As I’ve mentioned in other posts, it’s not easy to be an investigator of crime, especially if one’s a professional (e.g. a police officer or private detective). The hours are long and irregular and the work is dirty, troubling and sometimes dangerous. It’s just as hard (some would say harder) to be in a relationship with a sleuth. As if the hours and the nature of the work weren’t stressful enough, many sleuths are deeply involved in their jobs. These sleuths may be motivated by a passion for the truth, a sense of justice or something else, but they are, so the saying goes, “married to the job.” There’s also real potential danger to being a sleuth’s romantic partner. All of this means that the sleuth’s personal life can be complicated, to say the least. It takes a special person to be a sleuth’s “better half.”
For some sleuths, the question of a personal life is moot because they remain single. For example, Arthur Conan Doyle’s Sherlock Holmes and Agatha Christie’s Hercule Poirot are bachelors. They certainly don’t object to marriage in the abstract, but they’re so caught up in what they do that for them, relationships are not a priority. In fact, Poirot’s attitude is neatly captured in Christie’s Hickory Dickory Dock (AKA Hickory Dickory Death), in which Poirot finds the killer of a young woman who lives in a student hostel. As he’s investigating the death, he gets to know the other residents of the hostel, several of whom are attracted to other residents. Of this, he thinks
“Admittedly, there must be love, young people must meet and pair off, but he, Poirot, was mercifully past all that.”
“Hardboiled” detectives such as Raymond Chandler’s Philip Marlowe and Mickey Spillane’s Mike Hammer also avoid long-term romantic entanglements. Hammer, for instance, has affairs with many different women, but remains single.
We can also see in Mike Hammer another way in which sleuths face the challenge of having a personal life: some sleuths choose a fellow-sleuth. Hammer, for instance, has many, many affairs, but the truth is that he’s deeply attached to his secretary, Velda. Velda, for her part, is just as attached to her boss, and shares his interest in his cases. That’s part of what makes them compatible.
The same is true of Agatha Christie’s Tommy and Tuppence Beresford. Their partnership begins when, young, poor and adventurous, they join forces as adventurer/sleuths. Their relationship endures in part because they’re both curious and they share a passion for solving mysteries. Moreover, they complement each other, so that each comes to depend on the other.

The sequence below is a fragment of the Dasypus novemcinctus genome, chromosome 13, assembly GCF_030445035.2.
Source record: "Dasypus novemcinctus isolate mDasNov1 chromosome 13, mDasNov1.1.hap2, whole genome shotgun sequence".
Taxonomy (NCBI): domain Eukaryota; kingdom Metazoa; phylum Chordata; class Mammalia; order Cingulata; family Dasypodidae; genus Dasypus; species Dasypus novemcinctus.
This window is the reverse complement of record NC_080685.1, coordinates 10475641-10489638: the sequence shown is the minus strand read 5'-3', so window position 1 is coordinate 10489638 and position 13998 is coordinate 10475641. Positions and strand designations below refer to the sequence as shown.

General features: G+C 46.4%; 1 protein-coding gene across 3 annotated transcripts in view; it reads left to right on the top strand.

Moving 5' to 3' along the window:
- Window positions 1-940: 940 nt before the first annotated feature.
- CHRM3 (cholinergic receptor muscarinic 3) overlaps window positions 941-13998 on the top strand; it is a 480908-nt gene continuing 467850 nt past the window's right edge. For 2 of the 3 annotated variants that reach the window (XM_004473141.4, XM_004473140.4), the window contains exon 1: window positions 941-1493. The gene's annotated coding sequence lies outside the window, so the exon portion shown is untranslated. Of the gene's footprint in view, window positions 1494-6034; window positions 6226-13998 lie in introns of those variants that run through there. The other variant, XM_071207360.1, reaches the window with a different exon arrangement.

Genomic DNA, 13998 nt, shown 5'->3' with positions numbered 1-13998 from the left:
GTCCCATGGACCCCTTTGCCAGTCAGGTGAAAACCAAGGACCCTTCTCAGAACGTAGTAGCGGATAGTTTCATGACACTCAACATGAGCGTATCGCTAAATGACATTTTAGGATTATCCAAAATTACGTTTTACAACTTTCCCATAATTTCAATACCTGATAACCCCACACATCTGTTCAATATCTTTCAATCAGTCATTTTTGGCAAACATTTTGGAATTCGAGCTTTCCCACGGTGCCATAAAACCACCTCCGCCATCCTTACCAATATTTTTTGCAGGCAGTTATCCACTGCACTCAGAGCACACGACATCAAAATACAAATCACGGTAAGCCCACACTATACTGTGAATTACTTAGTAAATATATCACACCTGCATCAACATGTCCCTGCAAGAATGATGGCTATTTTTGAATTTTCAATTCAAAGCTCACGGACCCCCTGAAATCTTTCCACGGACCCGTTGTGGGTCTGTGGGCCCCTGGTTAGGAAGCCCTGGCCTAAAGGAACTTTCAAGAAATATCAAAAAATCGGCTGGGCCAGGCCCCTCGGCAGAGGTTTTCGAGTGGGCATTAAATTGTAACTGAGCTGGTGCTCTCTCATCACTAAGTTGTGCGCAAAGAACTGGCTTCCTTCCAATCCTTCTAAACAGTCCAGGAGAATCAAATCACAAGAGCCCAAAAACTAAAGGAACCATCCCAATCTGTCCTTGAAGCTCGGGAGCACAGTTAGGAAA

Dorothy Sayers’ Lord Peter Wimsey and Harriet Vane also work well together as a sleuthing team, and this helps to cement their relationship. Harriet’s not a professional sleuth, but as a mystery novelist, she’s got a keen interest in crimes ard mysteries, and she’s bright and resourceful. In novels such as Gaudy Night, Have His Carcase and Busman’s Honeymoon, we see the way in which their shared interest in sleuthing is part of the reason that Lord Peter Wimsey and Harriet Vane form a lasting couple.
We also see an interesting romantic relationship between sleuth partners in Robin Cook’s Jack Stapleon and Laurie Montgomery. Both are medical examiners. They sometimes work different shifts, but they share a unique understanding of each other’s job. They also share an intense curiosity about unexplained phenomena. While their personal relationship is sometimes rocky, they have not just a professional bond, but a personal one as well.
One of the most interesting romance/sleuthing partnerships is that of bounty hunter Stephanie Plum and police officer Joseph Morelli, Janet Evanovich’s creations. They have a very tempestuous relationship that’s held together mostly by their attraction for each other – and their interest in solving crimes. At first, they neither like nor really trust one another, although that doesn’t stop them from being involved. As time goes on, they develop more respect for one another and their partnership becomes (at least a little) more stable.